Murder at the Breakers by Alyssa Maxwell takes place in Newport, RI in August 1895 among the elite of society, centered around the Vanderbilt family. Emma Cross, a poor relation of the Vanderbilt family but recognized by them for her heritage and bloodline, works to support herself as a society page journalist. Then one night she attends the coming-out ball of her cousin at the home of her second cousin Cornelius Vanderbilt, the family patriarch, when Cornelius’s secretary plunges to his death right at Emma’s feet. And Emma’s brother Brady lies passed out with an empty bottle of bourbon and the stolen plans to a railroad venture next to him in the very room from which the secretary has fallen. With this evidence against Brady, the police immediately arrest him, and it will be up to Emma to put to use her investigative skills in order to clear her brother’s name.
This book follows Emma’s threads of investigation as she tails her suspects and gets threatened for snooping. Everyone, including her own family, seems ready to make Brady a scapegoat even when evidence suggests his potential innocence.
The book contains some interesting insight into life in 1895 elite society. We see the snobbish hierarchy of the individuals and just how people cannot move between classes and the minute details that influence the views of those like the Vanderbilts towards those around them.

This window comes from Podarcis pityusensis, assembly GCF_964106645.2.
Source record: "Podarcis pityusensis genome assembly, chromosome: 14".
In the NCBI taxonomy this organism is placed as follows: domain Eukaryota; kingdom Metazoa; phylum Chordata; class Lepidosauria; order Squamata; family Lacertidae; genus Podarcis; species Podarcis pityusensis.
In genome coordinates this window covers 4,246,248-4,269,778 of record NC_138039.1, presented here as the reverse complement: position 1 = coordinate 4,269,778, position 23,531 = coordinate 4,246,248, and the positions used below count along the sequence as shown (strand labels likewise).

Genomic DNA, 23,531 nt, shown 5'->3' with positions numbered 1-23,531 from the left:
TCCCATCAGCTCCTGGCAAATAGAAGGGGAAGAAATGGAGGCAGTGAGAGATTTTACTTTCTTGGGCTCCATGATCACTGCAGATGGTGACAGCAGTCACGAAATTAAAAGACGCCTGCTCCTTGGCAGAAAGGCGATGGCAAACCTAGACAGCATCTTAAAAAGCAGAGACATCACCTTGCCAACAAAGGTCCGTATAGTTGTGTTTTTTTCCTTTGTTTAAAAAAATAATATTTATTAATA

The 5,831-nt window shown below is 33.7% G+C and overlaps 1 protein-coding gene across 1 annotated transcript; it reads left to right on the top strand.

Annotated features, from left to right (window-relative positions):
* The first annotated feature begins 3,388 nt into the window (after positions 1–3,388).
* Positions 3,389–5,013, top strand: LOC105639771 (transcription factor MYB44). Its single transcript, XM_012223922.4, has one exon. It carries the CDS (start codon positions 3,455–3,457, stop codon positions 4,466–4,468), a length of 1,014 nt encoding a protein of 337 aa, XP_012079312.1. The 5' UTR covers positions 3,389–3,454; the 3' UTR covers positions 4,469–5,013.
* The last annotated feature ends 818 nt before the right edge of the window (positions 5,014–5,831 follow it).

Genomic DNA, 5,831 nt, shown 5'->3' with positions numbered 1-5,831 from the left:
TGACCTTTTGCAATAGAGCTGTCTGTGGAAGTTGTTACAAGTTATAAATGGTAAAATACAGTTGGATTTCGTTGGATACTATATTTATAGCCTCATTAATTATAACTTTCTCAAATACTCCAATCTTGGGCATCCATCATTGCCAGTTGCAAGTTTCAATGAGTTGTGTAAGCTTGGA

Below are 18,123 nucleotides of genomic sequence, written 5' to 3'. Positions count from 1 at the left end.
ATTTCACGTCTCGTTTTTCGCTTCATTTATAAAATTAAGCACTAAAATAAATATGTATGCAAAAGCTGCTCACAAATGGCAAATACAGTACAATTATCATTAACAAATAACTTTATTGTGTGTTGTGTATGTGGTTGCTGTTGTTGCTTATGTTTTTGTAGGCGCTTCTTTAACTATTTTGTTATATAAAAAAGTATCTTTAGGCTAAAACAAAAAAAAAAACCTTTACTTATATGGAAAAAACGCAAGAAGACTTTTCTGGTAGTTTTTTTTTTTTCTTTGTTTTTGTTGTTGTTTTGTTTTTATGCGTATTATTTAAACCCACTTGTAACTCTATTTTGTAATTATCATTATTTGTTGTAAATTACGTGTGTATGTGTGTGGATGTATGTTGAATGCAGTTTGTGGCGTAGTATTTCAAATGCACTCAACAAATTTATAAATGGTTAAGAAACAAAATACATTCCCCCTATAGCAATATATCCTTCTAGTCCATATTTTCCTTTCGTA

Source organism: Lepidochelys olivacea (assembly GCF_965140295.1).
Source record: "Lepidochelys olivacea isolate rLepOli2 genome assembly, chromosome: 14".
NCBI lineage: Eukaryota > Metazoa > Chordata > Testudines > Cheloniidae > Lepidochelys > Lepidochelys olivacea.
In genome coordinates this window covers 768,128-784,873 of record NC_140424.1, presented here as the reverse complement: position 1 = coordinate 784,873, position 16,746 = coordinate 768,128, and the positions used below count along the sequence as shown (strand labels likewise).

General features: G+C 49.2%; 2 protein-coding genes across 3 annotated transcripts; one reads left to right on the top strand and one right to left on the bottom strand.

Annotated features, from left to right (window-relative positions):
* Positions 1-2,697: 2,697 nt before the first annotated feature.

My one concern about this book is the plethora of characters, which causes some confusion in keeping them straight. By the end I pretty much got them figured out, but especially earlier in the book I had trouble sorting out the various characters.
The audio edition of this book is narrated by Eva Kaminsky, who does a good job. Her performance fit in with the mood of the turn-of-the-century era. I do wonder if this book would have been easier for me to follow, particularly with the numerous characters, either read visually instead of audibly or perhaps with a different narrator. But since the book contains first person narration, I’m not sure that any of this confusion I experienced would have been any less with a different narrator.
I enjoyed this mystery that gives insight into late-19th century elite society. The book gives plenty of flavor from the era and an interesting mystery, with a drive to find the true criminal before Brady can be railroaded into being convicted of this crime. I give the book four stars.
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